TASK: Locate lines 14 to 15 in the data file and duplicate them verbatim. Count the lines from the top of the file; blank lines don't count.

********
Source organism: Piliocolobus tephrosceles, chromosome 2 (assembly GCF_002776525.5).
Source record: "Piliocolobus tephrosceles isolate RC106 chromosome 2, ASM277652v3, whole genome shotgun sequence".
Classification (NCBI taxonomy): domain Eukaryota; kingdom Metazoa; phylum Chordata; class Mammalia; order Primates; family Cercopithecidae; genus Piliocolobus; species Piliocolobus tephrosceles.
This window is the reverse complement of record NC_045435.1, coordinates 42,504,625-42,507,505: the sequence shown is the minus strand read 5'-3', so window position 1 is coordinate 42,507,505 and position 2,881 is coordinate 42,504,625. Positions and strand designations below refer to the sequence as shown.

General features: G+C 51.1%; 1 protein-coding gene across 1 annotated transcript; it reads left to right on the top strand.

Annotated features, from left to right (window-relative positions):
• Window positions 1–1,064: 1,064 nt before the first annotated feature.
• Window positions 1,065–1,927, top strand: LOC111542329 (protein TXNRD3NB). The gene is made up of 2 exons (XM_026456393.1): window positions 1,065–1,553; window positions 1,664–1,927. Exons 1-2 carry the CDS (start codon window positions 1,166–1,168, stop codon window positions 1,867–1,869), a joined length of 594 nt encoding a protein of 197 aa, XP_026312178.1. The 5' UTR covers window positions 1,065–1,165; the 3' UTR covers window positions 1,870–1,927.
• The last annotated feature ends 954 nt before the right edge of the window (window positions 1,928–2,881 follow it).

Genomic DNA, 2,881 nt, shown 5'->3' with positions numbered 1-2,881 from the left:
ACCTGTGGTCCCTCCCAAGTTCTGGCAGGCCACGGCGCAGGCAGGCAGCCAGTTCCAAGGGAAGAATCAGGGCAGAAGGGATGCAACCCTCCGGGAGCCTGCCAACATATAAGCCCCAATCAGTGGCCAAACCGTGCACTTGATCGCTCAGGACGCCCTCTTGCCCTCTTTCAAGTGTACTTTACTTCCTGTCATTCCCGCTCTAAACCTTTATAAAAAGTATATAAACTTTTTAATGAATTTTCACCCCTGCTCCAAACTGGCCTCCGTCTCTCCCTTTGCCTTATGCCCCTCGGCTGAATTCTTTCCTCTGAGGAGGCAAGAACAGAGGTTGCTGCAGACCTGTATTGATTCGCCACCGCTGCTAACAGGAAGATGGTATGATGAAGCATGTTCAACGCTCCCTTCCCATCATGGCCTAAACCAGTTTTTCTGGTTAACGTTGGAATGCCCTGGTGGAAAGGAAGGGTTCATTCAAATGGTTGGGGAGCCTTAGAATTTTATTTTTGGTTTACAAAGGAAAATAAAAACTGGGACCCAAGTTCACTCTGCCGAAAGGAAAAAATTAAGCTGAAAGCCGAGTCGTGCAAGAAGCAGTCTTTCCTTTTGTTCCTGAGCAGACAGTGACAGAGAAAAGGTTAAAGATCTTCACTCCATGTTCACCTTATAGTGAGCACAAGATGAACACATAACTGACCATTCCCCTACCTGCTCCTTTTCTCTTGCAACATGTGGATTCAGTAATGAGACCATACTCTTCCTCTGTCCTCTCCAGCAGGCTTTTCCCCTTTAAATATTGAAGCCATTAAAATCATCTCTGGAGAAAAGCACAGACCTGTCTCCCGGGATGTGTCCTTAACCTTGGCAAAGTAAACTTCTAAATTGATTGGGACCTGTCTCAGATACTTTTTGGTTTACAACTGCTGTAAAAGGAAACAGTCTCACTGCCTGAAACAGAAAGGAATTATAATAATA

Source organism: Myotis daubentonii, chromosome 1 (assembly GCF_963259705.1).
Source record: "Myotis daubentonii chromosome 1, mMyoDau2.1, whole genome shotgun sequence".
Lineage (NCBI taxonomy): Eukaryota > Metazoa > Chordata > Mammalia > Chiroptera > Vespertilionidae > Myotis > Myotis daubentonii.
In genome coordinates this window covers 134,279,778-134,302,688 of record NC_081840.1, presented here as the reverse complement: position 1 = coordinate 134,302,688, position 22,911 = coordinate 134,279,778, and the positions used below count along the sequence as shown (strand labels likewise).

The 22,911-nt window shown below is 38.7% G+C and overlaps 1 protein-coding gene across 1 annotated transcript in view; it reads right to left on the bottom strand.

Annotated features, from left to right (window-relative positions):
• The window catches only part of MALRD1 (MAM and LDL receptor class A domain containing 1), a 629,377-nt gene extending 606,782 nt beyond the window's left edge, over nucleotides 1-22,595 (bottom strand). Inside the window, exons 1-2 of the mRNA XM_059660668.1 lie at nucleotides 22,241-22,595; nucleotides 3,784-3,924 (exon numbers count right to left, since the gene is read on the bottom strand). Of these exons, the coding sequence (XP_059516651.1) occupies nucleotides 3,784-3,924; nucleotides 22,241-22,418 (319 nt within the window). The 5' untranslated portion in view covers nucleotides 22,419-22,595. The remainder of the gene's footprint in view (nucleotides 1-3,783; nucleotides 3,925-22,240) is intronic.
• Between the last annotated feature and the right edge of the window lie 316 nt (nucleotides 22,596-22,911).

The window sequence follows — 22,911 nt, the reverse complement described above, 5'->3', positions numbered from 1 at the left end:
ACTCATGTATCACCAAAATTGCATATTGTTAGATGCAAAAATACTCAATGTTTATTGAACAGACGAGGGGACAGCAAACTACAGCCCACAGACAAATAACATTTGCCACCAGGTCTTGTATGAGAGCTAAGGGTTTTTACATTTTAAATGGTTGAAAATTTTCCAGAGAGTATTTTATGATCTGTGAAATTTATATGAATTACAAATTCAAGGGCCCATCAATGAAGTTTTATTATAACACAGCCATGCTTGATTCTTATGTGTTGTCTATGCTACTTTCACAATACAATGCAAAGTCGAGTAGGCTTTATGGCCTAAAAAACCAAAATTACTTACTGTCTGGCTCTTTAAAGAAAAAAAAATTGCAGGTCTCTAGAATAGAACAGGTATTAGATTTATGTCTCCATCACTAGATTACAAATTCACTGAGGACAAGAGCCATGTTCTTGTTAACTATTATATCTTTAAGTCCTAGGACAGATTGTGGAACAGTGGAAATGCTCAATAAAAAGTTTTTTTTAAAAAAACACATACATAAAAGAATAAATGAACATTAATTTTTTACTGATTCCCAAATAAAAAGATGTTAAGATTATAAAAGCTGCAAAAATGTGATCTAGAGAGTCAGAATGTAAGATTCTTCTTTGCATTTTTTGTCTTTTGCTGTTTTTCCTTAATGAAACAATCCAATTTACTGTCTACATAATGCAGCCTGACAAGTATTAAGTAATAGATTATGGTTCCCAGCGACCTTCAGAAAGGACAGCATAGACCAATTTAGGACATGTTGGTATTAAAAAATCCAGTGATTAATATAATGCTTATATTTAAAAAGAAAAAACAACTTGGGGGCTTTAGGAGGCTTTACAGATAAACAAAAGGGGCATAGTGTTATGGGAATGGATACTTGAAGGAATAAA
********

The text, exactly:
Lineage (NCBI taxonomy): Eukaryota > Metazoa > Chordata > Mammalia > Chiroptera > Vespertilionidae > Myotis > Myotis daubentonii.
In genome coordinates this window covers 134,279,778-134,302,688 of record NC_081840.1, presented here as the reverse complement: position 1 = coordinate 134,302,688, position 22,911 = coordinate 134,279,778, and the positions used below count along the sequence as shown (strand labels likewise).